Islamabad: Pakistan is lobbying “effectively and pro-actively” in all member countries of the Nuclear Suppliers Group (NSG) over India’s efforts to join the 48-member exclusive club, Pakistan’s top foreign affairs advisor has said.
The advisor to the Prime Minister on Foreign Affairs, Sartaj Aziz, told the Senate that Pakistan’s “efforts towards non-discriminatory approach will pay off”.
His comments come amid India’s growing push to join the NSG club, backed by the US and Switzerland.
Aziz was responding to concerns expressed by Pakistani senators over the “growing collusion between India and the US” and apprehension that the NSG member states would positively consider India’s request to join it.
India as well as Pakistan have both applied for membership to the NSG, which would allow both countries to join nuclear commerce.
Pakistan Muslim League-Q Senator Mushahid Hussain Sayed, chairman of the Senate defence committee, said NSG member states would be considering New Delhi’s request to join the group.
Alleging that Pakistan’s diplomacy had “failed”, Sayed said that if India became a member of the NSG it would be able to block Pakistan’s entry into the group.
“We have alienated Iran and Afghanistan and the two countries are now improving their economic ties with India,” he said.
Prime Minister Narendra Modi has recently visited Afghanistan and Iran, which are immediate neighbours to Pakistan.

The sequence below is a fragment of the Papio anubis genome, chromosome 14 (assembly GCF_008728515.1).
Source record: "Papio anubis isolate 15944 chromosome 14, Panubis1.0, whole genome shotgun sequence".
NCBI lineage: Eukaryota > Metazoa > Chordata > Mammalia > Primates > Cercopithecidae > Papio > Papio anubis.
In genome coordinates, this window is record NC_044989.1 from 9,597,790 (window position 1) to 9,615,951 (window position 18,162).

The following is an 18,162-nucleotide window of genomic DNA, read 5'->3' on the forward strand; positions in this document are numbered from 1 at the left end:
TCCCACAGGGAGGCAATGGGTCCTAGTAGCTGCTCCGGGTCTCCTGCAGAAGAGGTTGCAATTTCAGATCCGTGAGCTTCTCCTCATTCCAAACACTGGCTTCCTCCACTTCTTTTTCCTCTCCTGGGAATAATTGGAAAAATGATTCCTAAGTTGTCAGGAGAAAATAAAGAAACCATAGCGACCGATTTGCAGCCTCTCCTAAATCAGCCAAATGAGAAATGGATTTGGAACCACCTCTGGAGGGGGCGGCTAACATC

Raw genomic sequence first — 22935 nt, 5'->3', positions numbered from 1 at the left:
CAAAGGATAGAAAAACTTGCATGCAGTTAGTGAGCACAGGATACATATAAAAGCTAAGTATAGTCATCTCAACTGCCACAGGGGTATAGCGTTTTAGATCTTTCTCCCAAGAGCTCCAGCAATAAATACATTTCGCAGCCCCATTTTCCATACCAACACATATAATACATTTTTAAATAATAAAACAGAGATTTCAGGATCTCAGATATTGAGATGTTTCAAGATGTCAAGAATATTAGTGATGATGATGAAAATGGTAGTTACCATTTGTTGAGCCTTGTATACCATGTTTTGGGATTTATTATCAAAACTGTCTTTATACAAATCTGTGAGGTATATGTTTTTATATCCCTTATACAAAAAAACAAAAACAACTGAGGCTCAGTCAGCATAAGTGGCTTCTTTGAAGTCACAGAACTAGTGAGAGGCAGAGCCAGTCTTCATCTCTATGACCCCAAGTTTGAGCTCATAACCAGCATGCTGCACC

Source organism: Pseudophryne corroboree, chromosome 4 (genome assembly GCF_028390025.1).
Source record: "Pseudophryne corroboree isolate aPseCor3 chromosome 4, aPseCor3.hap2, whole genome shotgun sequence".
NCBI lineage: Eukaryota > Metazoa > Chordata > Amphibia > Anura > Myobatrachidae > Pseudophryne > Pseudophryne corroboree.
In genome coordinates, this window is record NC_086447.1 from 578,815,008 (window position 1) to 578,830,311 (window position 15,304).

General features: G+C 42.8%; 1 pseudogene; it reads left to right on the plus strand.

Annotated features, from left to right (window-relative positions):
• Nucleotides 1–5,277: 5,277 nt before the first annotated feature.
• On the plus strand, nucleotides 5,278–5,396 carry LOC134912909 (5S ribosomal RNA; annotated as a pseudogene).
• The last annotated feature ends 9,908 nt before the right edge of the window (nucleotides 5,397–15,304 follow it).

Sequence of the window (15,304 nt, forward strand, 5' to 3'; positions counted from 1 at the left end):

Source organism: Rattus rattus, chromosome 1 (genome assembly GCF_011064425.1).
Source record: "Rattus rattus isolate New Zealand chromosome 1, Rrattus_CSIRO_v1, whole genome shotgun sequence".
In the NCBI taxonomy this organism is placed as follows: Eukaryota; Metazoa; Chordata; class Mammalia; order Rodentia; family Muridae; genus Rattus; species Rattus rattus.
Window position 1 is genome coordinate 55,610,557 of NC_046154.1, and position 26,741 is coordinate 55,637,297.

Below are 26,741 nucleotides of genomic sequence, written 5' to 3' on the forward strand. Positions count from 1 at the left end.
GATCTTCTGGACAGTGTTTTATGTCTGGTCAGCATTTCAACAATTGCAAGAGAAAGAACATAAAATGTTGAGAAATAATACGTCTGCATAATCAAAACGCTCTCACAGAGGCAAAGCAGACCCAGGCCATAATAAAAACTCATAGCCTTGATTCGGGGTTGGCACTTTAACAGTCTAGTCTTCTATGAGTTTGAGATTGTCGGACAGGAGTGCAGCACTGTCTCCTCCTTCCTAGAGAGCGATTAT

“This is our diplomatic failure. The Indians are encircling us from all sides. Even our immediate neighbours, like Afghanistan and Iran, have gone to India. It’s a result of our failed diplomacy and traditionally passive foreign policy,” Sayed added.
Besides efforts to counter Indian designs through military means, he called for “cohesion” within the country, saying that India should not be in a position to take advantage of the situation inside Pakistan.
Aziz asserted that the country’s scientists and experts were monitoring and evaluating the strategic threats that Indian nuclear doctrine posed to national security.
He said that despite limited resources, Pakistan had developed a robust nuclear deterrent system.
The advisor said Pakistan was planning to highlight the “dangerous implications” of India’s plan to nuclearise the Indian Ocean.
Pakistan was also considering the option of moving a resolution in the UN General Assembly, seeking to declare the Indian Ocean nuclear-free, he said.